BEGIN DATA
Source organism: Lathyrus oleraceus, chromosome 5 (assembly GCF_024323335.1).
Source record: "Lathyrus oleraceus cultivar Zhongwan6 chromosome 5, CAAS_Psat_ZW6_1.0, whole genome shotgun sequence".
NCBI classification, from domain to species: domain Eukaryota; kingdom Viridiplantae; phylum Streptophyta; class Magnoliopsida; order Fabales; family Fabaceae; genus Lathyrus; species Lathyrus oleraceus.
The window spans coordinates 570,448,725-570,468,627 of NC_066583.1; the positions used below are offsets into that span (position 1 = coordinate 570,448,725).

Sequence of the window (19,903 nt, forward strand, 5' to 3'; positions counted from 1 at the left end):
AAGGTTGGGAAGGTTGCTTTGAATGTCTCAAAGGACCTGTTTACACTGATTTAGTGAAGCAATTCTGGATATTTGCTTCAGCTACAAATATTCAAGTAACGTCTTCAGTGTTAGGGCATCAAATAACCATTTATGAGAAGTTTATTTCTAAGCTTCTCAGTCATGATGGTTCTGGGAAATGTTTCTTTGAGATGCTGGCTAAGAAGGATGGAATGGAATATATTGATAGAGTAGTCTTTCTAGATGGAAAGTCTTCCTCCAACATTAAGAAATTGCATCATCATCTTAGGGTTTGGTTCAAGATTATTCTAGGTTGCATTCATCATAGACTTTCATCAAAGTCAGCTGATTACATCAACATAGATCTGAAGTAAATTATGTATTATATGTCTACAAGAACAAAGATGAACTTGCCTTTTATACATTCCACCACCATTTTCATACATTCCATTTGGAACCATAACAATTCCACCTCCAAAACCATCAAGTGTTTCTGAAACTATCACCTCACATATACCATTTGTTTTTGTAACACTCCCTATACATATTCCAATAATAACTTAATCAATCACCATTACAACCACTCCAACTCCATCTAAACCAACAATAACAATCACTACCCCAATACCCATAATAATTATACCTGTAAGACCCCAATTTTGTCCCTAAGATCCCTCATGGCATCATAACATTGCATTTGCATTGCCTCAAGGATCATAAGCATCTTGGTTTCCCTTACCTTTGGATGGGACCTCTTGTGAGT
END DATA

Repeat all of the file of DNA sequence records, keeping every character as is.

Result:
Source organism: Lathyrus oleraceus, chromosome 5 (assembly GCF_024323335.1).
Source record: "Lathyrus oleraceus cultivar Zhongwan6 chromosome 5, CAAS_Psat_ZW6_1.0, whole genome shotgun sequence".
NCBI classification, from domain to species: domain Eukaryota; kingdom Viridiplantae; phylum Streptophyta; class Magnoliopsida; order Fabales; family Fabaceae; genus Lathyrus; species Lathyrus oleraceus.
The window spans coordinates 570,448,725-570,468,627 of NC_066583.1; the positions used below are offsets into that span (position 1 = coordinate 570,448,725).

Sequence of the window (19,903 nt, forward strand, 5' to 3'; positions counted from 1 at the left end):
AAGGTTGGGAAGGTTGCTTTGAATGTCTCAAAGGACCTGTTTACACTGATTTAGTGAAGCAATTCTGGATATTTGCTTCAGCTACAAATATTCAAGTAACGTCTTCAGTGTTAGGGCATCAAATAACCATTTATGAGAAGTTTATTTCTAAGCTTCTCAGTCATGATGGTTCTGGGAAATGTTTCTTTGAGATGCTGGCTAAGAAGGATGGAATGGAATATATTGATAGAGTAGTCTTTCTAGATGGAAAGTCTTCCTCCAACATTAAGAAATTGCATCATCATCTTAGGGTTTGGTTCAAGATTATTCTAGGTTGCATTCATCATAGACTTTCATCAAAGTCAGCTGATTACATCAACATAGATCTGAAGTAAATTATGTATTATATGTCTACAAGAACAAAGATGAACTTGCCTTTTATACATTCCACCACCATTTTCATACATTCCATTTGGAACCATAACAATTCCACCTCCAAAACCATCAAGTGTTTCTGAAACTATCACCTCACATATACCATTTGTTTTTGTAACACTCCCTATACATATTCCAATAATAACTTAATCAATCACCATTACAACCACTCCAACTCCATCTAAACCAACAATAACAATCACTACCCCAATACCCATAATAATTATACCTGTAAGACCCCAATTTTGTCCCTAAGATCCCTCATGGCATCATAACATTGCATTTGCATTGCCTCAAGGATCATAAGCATCTTGGTTTCCCTTACCTTTGGATGGGACCTCTTGTGAGT